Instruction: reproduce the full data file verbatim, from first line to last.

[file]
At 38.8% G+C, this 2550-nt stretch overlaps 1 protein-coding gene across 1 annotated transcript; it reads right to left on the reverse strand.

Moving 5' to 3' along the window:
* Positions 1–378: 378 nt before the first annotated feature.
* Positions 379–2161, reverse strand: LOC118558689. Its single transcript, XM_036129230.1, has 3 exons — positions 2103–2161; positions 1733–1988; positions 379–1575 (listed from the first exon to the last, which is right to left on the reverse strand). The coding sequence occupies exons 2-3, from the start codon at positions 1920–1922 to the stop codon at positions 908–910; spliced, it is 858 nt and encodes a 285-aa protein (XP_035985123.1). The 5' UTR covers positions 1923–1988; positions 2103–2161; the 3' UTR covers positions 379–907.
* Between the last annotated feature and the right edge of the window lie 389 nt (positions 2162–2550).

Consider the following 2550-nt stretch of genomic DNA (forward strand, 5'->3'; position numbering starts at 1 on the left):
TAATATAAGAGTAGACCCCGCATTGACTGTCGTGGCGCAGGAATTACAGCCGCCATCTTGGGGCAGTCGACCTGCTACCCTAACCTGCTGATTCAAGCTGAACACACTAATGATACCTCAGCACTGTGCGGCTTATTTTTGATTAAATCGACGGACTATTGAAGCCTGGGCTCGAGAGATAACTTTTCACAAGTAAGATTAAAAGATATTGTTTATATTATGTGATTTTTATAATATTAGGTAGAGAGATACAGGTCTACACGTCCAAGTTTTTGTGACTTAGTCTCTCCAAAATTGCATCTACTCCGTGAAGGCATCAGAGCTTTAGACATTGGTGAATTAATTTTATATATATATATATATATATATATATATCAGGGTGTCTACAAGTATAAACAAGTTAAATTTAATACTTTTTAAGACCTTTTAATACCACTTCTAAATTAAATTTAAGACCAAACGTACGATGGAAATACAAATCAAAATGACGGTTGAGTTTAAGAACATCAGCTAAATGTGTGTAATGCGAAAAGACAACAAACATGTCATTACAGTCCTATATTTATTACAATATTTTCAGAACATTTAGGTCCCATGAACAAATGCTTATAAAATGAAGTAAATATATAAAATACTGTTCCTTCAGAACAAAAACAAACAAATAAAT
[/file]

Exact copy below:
At 38.8% G+C, this 2550-nt stretch overlaps 1 protein-coding gene across 1 annotated transcript; it reads right to left on the reverse strand.

Moving 5' to 3' along the window:
* Positions 1–378: 378 nt before the first annotated feature.
* Positions 379–2161, reverse strand: LOC118558689. Its single transcript, XM_036129230.1, has 3 exons — positions 2103–2161; positions 1733–1988; positions 379–1575 (listed from the first exon to the last, which is right to left on the reverse strand). The coding sequence occupies exons 2-3, from the start codon at positions 1920–1922 to the stop codon at positions 908–910; spliced, it is 858 nt and encodes a 285-aa protein (XP_035985123.1). The 5' UTR covers positions 1923–1988; positions 2103–2161; the 3' UTR covers positions 379–907.
* Between the last annotated feature and the right edge of the window lie 389 nt (positions 2162–2550).

Consider the following 2550-nt stretch of genomic DNA (forward strand, 5'->3'; position numbering starts at 1 on the left):
TAATATAAGAGTAGACCCCGCATTGACTGTCGTGGCGCAGGAATTACAGCCGCCATCTTGGGGCAGTCGACCTGCTACCCTAACCTGCTGATTCAAGCTGAACACACTAATGATACCTCAGCACTGTGCGGCTTATTTTTGATTAAATCGACGGACTATTGAAGCCTGGGCTCGAGAGATAACTTTTCACAAGTAAGATTAAAAGATATTGTTTATATTATGTGATTTTTATAATATTAGGTAGAGAGATACAGGTCTACACGTCCAAGTTTTTGTGACTTAGTCTCTCCAAAATTGCATCTACTCCGTGAAGGCATCAGAGCTTTAGACATTGGTGAATTAATTTTATATATATATATATATATATATATATATCAGGGTGTCTACAAGTATAAACAAGTTAAATTTAATACTTTTTAAGACCTTTTAATACCACTTCTAAATTAAATTTAAGACCAAACGTACGATGGAAATACAAATCAAAATGACGGTTGAGTTTAAGAACATCAGCTAAATGTGTGTAATGCGAAAAGACAACAAACATGTCATTACAGTCCTATATTTATTACAATATTTTCAGAACATTTAGGTCCCATGAACAAATGCTTATAAAATGAAGTAAATATATAAAATACTGTTCCTTCAGAACAAAAACAAACAAATAAAT